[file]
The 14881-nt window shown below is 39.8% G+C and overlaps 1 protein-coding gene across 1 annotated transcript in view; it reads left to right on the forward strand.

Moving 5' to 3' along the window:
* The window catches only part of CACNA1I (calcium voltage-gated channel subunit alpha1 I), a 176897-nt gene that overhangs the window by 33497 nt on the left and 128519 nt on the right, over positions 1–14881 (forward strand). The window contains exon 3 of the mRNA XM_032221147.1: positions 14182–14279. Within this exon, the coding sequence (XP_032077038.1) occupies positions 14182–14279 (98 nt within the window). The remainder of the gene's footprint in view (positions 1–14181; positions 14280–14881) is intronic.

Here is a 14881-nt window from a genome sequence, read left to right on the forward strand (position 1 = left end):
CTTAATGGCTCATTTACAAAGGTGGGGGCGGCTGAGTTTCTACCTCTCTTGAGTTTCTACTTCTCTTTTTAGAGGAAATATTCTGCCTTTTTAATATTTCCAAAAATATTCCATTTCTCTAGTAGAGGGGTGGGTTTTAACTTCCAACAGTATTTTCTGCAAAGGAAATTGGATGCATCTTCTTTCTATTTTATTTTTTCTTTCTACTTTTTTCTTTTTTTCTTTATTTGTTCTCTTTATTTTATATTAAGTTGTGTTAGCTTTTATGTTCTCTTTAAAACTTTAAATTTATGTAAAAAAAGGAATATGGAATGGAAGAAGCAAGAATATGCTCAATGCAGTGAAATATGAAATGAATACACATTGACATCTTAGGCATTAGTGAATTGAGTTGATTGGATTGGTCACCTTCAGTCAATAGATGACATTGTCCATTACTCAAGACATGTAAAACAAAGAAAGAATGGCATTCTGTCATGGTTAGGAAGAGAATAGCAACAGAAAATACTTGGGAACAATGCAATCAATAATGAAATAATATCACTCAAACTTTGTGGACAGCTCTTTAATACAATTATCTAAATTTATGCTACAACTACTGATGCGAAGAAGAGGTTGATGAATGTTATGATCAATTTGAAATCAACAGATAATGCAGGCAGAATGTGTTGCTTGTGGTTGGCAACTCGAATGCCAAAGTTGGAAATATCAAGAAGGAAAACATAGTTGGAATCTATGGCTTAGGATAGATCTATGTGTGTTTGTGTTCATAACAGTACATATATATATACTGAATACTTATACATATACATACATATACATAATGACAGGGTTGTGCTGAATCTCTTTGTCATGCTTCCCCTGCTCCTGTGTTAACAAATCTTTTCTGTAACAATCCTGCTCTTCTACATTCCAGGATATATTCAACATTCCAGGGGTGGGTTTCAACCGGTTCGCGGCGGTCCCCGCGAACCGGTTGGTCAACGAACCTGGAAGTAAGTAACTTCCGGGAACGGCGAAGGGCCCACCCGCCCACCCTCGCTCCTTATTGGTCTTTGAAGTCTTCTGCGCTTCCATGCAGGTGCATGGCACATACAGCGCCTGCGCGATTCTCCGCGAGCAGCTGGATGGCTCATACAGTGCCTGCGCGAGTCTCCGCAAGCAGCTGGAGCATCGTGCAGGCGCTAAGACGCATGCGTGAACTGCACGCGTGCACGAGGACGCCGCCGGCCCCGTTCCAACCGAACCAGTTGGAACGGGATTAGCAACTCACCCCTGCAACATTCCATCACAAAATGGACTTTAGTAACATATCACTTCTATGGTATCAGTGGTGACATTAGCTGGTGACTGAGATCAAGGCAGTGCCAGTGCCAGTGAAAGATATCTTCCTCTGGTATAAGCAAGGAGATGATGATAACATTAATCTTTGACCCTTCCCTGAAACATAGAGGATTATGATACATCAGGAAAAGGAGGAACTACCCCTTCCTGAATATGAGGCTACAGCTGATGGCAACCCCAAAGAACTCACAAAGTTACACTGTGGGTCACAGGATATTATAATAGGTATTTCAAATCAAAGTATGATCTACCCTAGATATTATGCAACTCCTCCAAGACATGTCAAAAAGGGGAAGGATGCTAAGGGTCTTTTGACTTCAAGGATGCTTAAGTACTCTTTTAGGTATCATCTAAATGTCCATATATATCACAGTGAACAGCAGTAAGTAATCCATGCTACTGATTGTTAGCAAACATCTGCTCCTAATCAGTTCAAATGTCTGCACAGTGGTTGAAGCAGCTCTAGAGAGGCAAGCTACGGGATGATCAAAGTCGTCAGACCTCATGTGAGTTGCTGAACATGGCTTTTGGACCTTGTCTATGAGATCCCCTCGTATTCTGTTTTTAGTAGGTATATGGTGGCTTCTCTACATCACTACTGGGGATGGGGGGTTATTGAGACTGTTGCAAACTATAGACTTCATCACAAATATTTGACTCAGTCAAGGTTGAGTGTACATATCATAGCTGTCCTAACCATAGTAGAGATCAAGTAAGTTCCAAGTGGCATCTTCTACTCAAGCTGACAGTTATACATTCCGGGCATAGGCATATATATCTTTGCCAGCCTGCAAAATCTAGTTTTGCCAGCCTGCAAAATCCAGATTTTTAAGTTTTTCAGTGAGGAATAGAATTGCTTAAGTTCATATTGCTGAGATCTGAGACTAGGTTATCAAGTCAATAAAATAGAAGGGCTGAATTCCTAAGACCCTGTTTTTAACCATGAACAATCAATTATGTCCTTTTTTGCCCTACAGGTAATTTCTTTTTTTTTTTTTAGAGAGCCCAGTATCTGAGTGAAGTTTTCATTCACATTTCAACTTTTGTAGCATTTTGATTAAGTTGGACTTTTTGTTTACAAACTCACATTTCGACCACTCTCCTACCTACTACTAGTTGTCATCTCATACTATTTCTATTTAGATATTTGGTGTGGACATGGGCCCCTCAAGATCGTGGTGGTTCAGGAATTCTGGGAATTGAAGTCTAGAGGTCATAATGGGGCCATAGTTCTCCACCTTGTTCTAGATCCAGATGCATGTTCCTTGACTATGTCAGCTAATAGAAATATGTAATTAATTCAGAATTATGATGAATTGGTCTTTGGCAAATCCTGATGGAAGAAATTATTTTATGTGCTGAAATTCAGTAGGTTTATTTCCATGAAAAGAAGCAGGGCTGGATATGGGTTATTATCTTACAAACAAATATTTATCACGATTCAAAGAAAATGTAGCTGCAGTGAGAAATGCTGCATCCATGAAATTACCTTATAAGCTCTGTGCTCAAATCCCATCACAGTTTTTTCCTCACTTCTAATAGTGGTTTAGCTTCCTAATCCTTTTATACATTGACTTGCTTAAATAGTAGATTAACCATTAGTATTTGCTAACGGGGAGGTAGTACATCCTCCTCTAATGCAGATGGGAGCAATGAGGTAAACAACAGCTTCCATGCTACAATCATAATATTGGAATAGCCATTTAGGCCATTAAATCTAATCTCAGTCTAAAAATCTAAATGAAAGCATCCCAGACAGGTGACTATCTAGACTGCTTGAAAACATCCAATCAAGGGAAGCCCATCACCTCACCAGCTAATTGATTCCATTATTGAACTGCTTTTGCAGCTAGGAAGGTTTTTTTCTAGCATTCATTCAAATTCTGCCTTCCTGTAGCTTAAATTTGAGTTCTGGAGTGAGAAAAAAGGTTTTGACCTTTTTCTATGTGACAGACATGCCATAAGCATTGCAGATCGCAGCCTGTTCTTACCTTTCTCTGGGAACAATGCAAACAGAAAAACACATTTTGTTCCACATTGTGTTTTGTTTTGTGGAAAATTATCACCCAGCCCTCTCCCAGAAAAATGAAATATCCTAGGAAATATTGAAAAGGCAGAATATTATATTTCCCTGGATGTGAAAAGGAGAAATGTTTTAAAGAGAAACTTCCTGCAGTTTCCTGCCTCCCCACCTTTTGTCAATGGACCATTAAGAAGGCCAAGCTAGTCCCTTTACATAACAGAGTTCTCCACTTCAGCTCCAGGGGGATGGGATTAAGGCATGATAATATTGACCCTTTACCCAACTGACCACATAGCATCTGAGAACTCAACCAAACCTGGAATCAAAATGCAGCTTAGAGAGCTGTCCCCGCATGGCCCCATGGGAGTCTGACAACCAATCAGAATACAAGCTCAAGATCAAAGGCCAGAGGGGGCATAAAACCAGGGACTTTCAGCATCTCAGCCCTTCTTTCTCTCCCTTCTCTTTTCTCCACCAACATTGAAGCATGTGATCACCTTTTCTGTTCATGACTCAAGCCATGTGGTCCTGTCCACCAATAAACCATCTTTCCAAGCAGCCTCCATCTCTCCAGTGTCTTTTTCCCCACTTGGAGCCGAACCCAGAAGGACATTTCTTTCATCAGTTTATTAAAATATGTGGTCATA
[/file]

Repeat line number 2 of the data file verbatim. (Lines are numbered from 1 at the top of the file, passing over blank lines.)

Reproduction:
Moving 5' to 3' along the window: